Morgan horseman Pete Jaeger of Chapel Hill, NC, e-mailed me about a recent Profitable Horseman newsletter and got to clicking the keys about a variety of subjects. His comments below about good phone manners and being easy to talk to are excellent. He kindly agreed to allow me to share.
"There is one thing to be said for folks who do answer the phone by giving their name first! I was always taught to do this – especially in business relationships!
Even if you "think" the person you are greeting knows your name I feel it is always "nice" to greet by extending your hand and saying your name – It’s one thing to be at a convention with name tags but many times folks who are not in business suit and in a different venue – all of a sudden I forget their name…
When I organize an event the first thing on my list are "Name Tags: – a $2.99 expenditure at Staples solves a lot of embarrassing moments and (I think) encourages conversation between relatively unknowns – those who have never met or just met briefly once before…"
If you know Pete, you’ll agree that his friendly personality makes him easy to remember and probably one of the few who doesn’t need a name tag.
I spent some time viewing horse for sale videos on line the other day.
Just like the movie title, there was The Good, The Bad and The Ugly.
The Good were in focus with a steady camera. Good lighting, usually outdoors, and walk, trot, canter both directions. Good equitation riders up.
The Bad were filmed inside poorly lit indoor arenas (or was that a cave?) had Grandma doing the voice over or contained plenty of wind noise on the audio.
The Ugly opened with blasting rock and roll or country music themes, had heavy handed riders and filmed with cameras featuring dust covered lenses. Oh yeah, after four minutes there was another six left to play.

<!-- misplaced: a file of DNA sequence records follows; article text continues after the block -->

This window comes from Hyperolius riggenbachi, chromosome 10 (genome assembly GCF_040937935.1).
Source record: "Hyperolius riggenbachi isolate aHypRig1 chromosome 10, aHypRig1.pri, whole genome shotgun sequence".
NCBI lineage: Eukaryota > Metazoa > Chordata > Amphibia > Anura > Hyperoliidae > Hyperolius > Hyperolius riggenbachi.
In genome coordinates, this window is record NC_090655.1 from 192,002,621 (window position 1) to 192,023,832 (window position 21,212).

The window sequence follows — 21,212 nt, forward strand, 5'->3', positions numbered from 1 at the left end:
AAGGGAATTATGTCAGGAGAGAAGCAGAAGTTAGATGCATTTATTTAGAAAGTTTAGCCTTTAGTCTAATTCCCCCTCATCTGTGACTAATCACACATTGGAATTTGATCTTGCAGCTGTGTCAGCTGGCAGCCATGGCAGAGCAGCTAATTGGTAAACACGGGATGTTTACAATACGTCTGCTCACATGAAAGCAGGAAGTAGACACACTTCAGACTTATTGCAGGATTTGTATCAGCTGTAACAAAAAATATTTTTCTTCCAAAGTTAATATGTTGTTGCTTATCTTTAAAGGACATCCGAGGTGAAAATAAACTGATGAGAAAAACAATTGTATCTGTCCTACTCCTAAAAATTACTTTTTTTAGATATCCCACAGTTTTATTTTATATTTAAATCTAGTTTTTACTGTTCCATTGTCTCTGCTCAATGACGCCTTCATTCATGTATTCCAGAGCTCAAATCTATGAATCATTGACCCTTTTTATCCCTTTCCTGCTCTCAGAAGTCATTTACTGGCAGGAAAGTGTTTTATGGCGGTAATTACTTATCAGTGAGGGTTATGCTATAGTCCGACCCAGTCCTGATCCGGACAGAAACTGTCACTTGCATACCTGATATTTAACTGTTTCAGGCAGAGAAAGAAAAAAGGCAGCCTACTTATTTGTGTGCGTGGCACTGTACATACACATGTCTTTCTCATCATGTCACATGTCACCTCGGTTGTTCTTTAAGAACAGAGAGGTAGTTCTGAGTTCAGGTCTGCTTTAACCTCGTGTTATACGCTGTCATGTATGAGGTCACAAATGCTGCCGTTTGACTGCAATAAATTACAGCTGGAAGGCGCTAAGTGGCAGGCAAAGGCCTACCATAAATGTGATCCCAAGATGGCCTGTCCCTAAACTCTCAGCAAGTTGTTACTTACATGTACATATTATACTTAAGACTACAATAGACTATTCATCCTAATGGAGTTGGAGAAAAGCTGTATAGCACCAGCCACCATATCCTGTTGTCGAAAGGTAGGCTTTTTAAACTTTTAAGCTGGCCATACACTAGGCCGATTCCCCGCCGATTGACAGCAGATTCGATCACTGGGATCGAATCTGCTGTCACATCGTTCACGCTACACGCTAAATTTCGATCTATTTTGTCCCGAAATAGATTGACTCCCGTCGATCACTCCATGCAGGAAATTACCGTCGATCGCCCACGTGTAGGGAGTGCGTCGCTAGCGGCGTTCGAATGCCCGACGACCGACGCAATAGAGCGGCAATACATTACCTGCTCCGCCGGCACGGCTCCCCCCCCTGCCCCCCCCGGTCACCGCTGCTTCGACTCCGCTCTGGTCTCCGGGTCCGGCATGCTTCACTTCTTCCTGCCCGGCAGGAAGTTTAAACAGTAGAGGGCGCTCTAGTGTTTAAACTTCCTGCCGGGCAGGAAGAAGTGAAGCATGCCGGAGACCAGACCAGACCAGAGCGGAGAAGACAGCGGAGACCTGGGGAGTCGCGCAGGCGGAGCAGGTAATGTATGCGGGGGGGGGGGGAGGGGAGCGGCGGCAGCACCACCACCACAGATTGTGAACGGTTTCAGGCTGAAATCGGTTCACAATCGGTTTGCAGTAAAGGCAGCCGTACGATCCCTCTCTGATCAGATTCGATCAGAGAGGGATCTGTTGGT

Ugh. Selling horses with digital marketing is the future.
What do you like to see in a for sale video to help you make a decision about the next step?
You probably have had your fill of reading and hearing news of recessionary effects on the economy. And may be like me, you wonder what it means to the horse business.
Putting some thought into it, recession effects on the horse industry mean:
- Even more depressed prices for "average" horses
- Softer prices for exceptional horses
- Casual horse owners with boarded horses and stretched budgets will sell their horses
- Serious horse owners with boarded horses and stretched budgets will find a way to keep their horses
- Boarding Lesson Training operations that compete with price only, will fail
- Boarding Lesson Training operations offering value at a fair price will survive due to the nature of their clientele
- Some horse owners will come to the conclusion that horses are for the rich, only.
- Some horse owners will come to the conclusion that all sports are expensive and if horses are in their blood, they’ll find a way to include them in their lives.
What’s your take on less dollars to spend in the industry?
A consulting client in the machine shop business told me today that a new (used) forklift he recently purchased was due for a paint job with a brush and a gallon of "John Deere yellow" tractor paint at the end of the week.
He joked about his passion for keeping tools and machines clean and painted, a condition he refers to as "auction ready". When his former employers put paint on machines, the workforce always assumed it was because the business was failing and would be auctioned off soon.
Not the case with my client, but a good practice for all businesses including horse businesses. The cost of a gallon of paint and a few hours labor is no more than it costs to:
- Keep tack clean and repaired
- Trim horse muzzles and ears and pull manes and tails
- Bathe horses and maintain "show ready"
While you aren’t planning to have an auction in a few weeks either, being auction or show ready all of the time keeps up a good first impression, improves employee morale and attitude and makes your business and horses more valuable.
Spring cleaning is a good four season practice.